I almost fell through the first floor of the Farley’s living room. Several floorboards gave way when I was trying to upend an overstuffed armchair to look for a label, and my entire right leg dangled into the dark basement. Had I known my landing would’ve been soft, that I would have fallen onto three and a half feet of soggy gumballs and sheets of cute little stickers, I would’ve been less rattled by the prospect of falling through a house. It might’ve even sounded fun.
Inventorying what remains inside the home of a hoarder requires two personality traits I happen to possess: the ability to carry out excessively tedious tasks and still think you’re making a difference in the world, and the ability to act as if everything is perfectly normal when someone opens their front door and you’re met with towering mountains of baled newspapers, rivers of bicycle spokes, and valleys of plastic Target bags.
Several months before the Farley home caught fire, I spent three weeks in a hoarder’s living room chipping away at her walls of Depends, rat turds, inhalers, framed certificates, bottles of lotion, rubber stamps, china plates, empty soda cans, boxes of Kotex from the ‘70s, Vaseline, plastic medical tubing, polyester slacks and wedding cake decorations. Each item that could be inventoried was, and when she hauled me off to a neighboring mountain range of junk, which she referred to as her office, pointed toward the middle of its smoked blackish brownish lumpish mass and demanded to know who had put something on top of her computer, I pretended to see a computer—or how twenty square feet of miscellaneous objects could be called a "something"—and said "You know, I don’t know."
The Farley place, however, was different from other hoarder homes. The main floor looked normal. A family lived there; a family whose house caught fire right after someone left some dirty dishes in the sink. I finished the inventory in two hours. Then I opened the garage door so I could access the basement, and out fluttered a dozen #10 envelopes. Around my shoe puddled a pink viscous liquid that smelled of smoke and candy. Before me stretched a sea of gumball machines.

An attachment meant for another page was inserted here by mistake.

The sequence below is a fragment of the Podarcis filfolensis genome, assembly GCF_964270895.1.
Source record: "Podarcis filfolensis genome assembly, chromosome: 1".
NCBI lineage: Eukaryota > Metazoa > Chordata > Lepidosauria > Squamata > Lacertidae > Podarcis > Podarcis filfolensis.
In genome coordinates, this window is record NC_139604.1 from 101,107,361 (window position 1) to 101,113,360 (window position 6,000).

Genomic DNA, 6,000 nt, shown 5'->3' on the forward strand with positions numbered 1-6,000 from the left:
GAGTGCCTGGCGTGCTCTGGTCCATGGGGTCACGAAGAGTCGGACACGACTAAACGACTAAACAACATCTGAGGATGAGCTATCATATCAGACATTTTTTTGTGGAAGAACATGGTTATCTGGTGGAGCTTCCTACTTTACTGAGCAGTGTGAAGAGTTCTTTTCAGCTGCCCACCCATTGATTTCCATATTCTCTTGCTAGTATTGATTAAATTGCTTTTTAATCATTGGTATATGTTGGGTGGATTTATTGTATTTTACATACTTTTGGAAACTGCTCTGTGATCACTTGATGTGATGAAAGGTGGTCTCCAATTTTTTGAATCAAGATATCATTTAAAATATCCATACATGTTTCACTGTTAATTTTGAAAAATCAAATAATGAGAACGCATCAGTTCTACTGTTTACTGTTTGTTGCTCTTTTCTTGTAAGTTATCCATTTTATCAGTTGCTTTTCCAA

Bruce Farley is a pear-shaped high school basketball coach, a vendor for supermarket toy and candy machines, and a professional sweepstakeser. His garage and basement, like the homes of other hoarders, no longer had identifiable rooms, just small footpaths winding through mountains of flotsam. Bruce’s flotsam was 1,300 square feet of loose envelopes and stationary (for entering sweepstakes contests), basketball jerseys, bags of 250-count plastic vending machine toys, five-pound bags of bubble gum and candy, boxes of 3,000-count vending machine sheets of stickers, bags of 250-count two-inch and one-inch plastic bubble tops and bottoms (for encasing vending machine toys), and hundreds of sweepstakes wins, like the George Foreman Lean Mean Fat Reducing Grilling Machine or a year’s supply of Soft Soap—all in their original boxes, never opened.